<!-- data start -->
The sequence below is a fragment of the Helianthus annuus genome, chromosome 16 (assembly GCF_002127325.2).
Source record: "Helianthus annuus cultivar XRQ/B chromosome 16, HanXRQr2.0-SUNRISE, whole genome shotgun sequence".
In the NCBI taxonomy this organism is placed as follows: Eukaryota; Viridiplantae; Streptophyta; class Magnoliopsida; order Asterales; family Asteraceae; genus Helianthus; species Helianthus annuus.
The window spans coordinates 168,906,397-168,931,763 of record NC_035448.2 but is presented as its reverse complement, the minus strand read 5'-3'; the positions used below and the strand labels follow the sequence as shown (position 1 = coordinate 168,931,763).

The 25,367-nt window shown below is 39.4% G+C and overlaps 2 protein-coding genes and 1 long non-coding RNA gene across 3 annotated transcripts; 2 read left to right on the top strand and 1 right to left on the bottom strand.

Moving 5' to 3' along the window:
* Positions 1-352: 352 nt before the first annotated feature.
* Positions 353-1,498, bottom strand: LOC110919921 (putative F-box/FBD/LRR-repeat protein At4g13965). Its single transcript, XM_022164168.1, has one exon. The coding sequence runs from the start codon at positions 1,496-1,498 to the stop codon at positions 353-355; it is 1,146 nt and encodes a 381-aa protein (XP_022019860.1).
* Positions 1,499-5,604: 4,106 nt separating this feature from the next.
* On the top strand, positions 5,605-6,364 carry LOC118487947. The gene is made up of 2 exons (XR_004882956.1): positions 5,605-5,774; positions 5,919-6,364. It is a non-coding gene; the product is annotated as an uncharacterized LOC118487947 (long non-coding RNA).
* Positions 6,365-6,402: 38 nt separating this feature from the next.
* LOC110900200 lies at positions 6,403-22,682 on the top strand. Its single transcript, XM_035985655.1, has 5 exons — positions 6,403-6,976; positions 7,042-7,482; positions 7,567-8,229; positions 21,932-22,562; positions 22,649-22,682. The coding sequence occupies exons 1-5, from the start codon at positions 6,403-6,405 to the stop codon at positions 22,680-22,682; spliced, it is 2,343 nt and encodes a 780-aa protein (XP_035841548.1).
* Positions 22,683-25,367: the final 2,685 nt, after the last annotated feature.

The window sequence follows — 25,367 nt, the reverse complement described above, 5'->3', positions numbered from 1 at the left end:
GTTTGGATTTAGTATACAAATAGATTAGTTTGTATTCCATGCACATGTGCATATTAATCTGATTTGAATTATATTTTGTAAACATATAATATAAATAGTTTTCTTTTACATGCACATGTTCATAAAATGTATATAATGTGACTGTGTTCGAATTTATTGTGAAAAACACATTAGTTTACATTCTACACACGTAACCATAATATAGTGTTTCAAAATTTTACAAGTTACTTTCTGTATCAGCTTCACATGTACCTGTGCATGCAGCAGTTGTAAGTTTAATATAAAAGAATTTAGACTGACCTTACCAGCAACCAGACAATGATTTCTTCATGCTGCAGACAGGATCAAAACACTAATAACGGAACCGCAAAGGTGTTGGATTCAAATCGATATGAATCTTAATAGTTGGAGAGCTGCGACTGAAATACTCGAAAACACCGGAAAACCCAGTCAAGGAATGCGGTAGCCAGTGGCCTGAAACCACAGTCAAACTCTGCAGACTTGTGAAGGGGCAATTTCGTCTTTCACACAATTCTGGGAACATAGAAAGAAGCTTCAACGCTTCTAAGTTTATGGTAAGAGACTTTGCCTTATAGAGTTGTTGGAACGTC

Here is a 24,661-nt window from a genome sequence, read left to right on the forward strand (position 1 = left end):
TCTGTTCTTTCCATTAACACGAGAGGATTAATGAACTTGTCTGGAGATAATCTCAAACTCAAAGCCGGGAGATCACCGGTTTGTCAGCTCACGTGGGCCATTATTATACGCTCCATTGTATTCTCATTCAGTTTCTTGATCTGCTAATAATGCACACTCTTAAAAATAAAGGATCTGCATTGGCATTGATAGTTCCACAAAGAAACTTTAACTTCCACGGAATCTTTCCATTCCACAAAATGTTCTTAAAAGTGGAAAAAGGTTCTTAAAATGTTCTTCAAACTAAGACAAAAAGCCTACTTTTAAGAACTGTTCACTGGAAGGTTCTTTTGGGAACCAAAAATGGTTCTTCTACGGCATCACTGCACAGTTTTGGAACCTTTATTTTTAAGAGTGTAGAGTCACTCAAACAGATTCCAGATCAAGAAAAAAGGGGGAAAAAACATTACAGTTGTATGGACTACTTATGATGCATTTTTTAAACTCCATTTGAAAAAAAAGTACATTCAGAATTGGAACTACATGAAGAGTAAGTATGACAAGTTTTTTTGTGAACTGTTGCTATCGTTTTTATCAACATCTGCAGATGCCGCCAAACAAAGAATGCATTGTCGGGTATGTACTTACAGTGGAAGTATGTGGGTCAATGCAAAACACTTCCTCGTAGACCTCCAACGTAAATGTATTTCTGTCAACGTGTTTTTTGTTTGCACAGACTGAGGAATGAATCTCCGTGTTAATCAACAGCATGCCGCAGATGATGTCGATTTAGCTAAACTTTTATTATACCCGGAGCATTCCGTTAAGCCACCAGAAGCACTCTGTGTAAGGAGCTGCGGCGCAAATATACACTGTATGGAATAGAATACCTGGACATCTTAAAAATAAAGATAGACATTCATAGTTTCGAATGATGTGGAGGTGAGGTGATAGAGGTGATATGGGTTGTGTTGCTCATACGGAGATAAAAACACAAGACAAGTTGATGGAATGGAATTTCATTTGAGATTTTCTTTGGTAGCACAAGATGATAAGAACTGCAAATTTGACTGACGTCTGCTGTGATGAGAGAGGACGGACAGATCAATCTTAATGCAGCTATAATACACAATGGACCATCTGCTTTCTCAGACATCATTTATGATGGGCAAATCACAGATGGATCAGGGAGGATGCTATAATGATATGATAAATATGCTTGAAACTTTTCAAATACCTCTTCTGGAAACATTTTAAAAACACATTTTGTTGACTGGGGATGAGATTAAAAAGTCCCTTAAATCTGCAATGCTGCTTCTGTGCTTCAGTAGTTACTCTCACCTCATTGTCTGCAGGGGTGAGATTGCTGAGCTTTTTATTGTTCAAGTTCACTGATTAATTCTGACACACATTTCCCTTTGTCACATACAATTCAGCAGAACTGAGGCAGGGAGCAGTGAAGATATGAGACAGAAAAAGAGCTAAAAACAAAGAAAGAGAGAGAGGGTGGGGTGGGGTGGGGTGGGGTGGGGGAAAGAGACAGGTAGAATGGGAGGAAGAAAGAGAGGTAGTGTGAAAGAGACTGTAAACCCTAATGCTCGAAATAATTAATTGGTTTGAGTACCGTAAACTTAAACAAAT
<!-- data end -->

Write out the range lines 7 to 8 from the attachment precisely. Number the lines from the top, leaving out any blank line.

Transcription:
* Positions 1-352: 352 nt before the first annotated feature.
* Positions 353-1,498, bottom strand: LOC110919921 (putative F-box/FBD/LRR-repeat protein At4g13965). Its single transcript, XM_022164168.1, has one exon. The coding sequence runs from the start codon at positions 1,496-1,498 to the stop codon at positions 353-355; it is 1,146 nt and encodes a 381-aa protein (XP_022019860.1).